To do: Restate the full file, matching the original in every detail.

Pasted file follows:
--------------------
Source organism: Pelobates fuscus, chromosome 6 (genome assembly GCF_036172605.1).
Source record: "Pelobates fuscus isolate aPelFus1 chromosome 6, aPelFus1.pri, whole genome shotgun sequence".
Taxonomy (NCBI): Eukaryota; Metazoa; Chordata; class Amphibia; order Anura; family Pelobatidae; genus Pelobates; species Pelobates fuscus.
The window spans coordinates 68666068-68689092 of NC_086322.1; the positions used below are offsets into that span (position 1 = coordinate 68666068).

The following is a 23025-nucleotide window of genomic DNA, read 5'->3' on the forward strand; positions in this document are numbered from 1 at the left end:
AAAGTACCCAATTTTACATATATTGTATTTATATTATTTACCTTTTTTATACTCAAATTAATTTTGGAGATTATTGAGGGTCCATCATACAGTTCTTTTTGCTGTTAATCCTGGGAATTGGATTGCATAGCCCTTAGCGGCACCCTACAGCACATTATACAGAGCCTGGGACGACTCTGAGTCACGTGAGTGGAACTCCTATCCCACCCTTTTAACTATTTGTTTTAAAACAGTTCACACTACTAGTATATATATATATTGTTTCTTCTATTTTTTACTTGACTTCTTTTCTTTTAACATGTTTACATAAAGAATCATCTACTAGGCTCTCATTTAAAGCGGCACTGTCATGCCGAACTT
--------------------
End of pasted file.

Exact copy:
Source organism: Pelobates fuscus, chromosome 6 (genome assembly GCF_036172605.1).
Source record: "Pelobates fuscus isolate aPelFus1 chromosome 6, aPelFus1.pri, whole genome shotgun sequence".
Taxonomy (NCBI): Eukaryota; Metazoa; Chordata; class Amphibia; order Anura; family Pelobatidae; genus Pelobates; species Pelobates fuscus.
The window spans coordinates 68666068-68689092 of NC_086322.1; the positions used below are offsets into that span (position 1 = coordinate 68666068).

The following is a 23025-nucleotide window of genomic DNA, read 5'->3' on the forward strand; positions in this document are numbered from 1 at the left end:
AAAGTACCCAATTTTACATATATTGTATTTATATTATTTACCTTTTTTATACTCAAATTAATTTTGGAGATTATTGAGGGTCCATCATACAGTTCTTTTTGCTGTTAATCCTGGGAATTGGATTGCATAGCCCTTAGCGGCACCCTACAGCACATTATACAGAGCCTGGGACGACTCTGAGTCACGTGAGTGGAACTCCTATCCCACCCTTTTAACTATTTGTTTTAAAACAGTTCACACTACTAGTATATATATATATTGTTTCTTCTATTTTTTACTTGACTTCTTTTCTTTTAACATGTTTACATAAAGAATCATCTACTAGGCTCTCATTTAAAGCGGCACTGTCATGCCGAACTT